In the early days of Antioch New England (1960s), students would gather in a large room and the professors would ask: what do you want to learn this semester? Which courses should we offer? Of course, this was before accreditation and federal student loan requirements. Do we dare entertain the conversation: ‘What sort of a school do we want to have next year?’ It’s not easy to facilitate such a conversation (and we risk utter chaos), but perhaps we need to develop a new perspective, that budgets and programs need to follow real needs and interests, and not just serve to perpetuate what has been done in the past.

Fear and the Spiritual Journey

FDR (Franklin Delano Roosevelt, President, 1933-1945) will always be remembered for “We have nothing to fear but fear itself.” He lifted us up as a nation by articulating what so many were feeling, and gave us hope through his example of personal suffering and perseverance. Fear is a symptom of our time. Loss of confidence in our leaders, misguided trust, and unknown medical situations today prompt irrational behaviors, sleeplessness and social tensions.

Many spiritual traditions, including most major world religions, have practices of atonement or preparation for high festivals. Fasting for Ramadan, the period of Lent, and preparing for Yom Kippur call upon participants to change their ways and forego ordinary comforts and habits. Spirit comes before matter. We are being asked today to reaffirm our spiritual roots and put limitations on our desires for material things. We are approaching an unprecedented existential state. We are staring into the abyss: nothingness, dis-connection, dis-establishment of institutions, fear and dread of the unknown.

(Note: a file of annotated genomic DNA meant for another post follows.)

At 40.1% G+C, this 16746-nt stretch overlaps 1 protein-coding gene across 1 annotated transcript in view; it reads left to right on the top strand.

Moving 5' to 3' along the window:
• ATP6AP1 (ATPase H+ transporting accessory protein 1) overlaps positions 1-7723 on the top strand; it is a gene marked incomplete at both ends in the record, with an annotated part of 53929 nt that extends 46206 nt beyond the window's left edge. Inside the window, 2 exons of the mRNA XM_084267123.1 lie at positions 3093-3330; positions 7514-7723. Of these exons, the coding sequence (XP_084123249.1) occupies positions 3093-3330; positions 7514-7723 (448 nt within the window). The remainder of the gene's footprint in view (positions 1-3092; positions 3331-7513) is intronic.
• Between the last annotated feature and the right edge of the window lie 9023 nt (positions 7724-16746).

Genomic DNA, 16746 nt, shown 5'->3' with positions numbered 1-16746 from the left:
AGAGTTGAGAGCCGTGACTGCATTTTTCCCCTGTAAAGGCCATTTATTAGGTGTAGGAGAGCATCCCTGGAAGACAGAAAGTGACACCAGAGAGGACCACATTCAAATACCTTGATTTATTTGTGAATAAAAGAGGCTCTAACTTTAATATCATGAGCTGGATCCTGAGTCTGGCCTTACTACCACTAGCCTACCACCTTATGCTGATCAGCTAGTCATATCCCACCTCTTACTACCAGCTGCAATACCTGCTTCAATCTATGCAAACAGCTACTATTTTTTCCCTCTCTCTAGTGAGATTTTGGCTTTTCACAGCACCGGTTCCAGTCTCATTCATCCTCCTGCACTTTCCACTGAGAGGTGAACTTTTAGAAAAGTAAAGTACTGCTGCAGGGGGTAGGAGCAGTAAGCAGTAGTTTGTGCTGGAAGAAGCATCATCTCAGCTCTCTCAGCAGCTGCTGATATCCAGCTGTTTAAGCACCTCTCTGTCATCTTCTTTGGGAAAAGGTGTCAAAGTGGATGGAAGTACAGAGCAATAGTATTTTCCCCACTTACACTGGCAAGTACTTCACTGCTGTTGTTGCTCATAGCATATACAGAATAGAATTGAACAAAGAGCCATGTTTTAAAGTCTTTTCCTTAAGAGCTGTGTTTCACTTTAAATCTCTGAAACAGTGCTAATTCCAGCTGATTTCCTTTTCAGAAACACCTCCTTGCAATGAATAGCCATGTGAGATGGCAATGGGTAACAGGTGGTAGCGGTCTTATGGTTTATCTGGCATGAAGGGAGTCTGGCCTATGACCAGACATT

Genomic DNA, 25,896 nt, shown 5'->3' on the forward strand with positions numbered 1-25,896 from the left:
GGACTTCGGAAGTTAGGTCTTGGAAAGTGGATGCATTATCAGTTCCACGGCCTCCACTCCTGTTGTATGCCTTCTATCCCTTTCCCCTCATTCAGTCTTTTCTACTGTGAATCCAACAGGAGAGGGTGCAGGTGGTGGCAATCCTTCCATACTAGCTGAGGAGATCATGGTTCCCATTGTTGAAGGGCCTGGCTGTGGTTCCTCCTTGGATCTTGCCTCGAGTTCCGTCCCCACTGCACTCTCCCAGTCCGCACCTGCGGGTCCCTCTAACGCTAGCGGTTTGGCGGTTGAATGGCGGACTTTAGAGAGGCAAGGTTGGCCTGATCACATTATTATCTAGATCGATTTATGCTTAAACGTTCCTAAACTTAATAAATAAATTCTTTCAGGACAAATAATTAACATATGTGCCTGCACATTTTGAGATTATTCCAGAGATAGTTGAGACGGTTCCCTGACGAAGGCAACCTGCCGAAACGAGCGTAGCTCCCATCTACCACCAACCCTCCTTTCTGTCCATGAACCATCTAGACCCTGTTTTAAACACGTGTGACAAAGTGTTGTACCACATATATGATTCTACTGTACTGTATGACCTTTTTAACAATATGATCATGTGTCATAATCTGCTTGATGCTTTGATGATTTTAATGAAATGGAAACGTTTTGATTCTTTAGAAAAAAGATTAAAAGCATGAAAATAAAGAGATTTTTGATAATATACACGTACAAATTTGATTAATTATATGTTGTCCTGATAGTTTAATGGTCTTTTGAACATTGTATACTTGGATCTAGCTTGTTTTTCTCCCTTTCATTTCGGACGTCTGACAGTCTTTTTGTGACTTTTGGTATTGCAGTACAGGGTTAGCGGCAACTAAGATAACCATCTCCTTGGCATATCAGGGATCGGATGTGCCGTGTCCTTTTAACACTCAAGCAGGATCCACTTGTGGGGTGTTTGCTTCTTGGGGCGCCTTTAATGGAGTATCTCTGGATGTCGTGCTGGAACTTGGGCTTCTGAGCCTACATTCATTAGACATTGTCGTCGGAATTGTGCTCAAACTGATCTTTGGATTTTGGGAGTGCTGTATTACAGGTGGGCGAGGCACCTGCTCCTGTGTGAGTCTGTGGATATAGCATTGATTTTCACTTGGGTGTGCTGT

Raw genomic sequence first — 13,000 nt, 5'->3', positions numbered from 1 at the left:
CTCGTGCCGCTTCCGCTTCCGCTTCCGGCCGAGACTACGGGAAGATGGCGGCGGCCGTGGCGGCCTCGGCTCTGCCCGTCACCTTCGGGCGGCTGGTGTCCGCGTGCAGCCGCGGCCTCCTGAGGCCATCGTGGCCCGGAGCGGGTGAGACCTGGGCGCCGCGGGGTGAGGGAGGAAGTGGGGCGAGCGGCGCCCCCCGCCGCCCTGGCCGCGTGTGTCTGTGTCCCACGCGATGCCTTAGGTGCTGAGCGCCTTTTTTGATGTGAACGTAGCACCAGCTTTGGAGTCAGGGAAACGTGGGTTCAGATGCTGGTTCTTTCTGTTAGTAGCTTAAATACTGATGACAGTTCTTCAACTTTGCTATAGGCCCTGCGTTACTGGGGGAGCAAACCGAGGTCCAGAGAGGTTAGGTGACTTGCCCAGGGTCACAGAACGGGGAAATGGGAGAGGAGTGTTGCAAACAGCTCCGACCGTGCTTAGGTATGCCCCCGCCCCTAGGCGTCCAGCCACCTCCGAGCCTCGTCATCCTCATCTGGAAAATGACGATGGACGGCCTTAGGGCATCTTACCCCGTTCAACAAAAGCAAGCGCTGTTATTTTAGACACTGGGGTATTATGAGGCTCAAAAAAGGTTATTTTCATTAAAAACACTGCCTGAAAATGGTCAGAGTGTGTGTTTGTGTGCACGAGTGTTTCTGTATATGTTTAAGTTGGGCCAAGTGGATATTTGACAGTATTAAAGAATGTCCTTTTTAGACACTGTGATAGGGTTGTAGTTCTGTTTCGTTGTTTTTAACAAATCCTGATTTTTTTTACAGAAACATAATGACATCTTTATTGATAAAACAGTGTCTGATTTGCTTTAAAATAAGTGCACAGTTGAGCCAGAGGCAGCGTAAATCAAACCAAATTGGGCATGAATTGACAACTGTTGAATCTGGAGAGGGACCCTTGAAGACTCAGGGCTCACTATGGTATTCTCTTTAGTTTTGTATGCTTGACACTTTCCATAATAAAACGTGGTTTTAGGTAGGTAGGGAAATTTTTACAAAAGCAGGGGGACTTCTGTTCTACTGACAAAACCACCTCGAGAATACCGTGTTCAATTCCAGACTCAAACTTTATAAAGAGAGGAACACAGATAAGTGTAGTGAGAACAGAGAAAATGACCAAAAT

Out of this moment can come a new sense of freedom. We can choose how we want to relate, what we value in life, and how we want to support educational activities. Our existential crisis is pregnant with potential, if we are awake at this turning point in time. Yes, we all long for a return to some semblance of normality. For me, it is my vocation as a teacher. I look forward to July and teaching a Renewal course on The Human Encounter, a research course for experienced professionals in our Transdisciplinary Healing Ed Program, and welcoming students beginning teacher education whose destiny path has led them to Waldorf education.

I hope we can all go through this dark night of the soul and emerge stronger in spirit. As in Narnia, a stone table that is cracked can lead to transformation because there is “deep magic” in all things human. Death can bring new life.

The Stone Table at C.S. Lewis Square in Belfast, Northern Ireland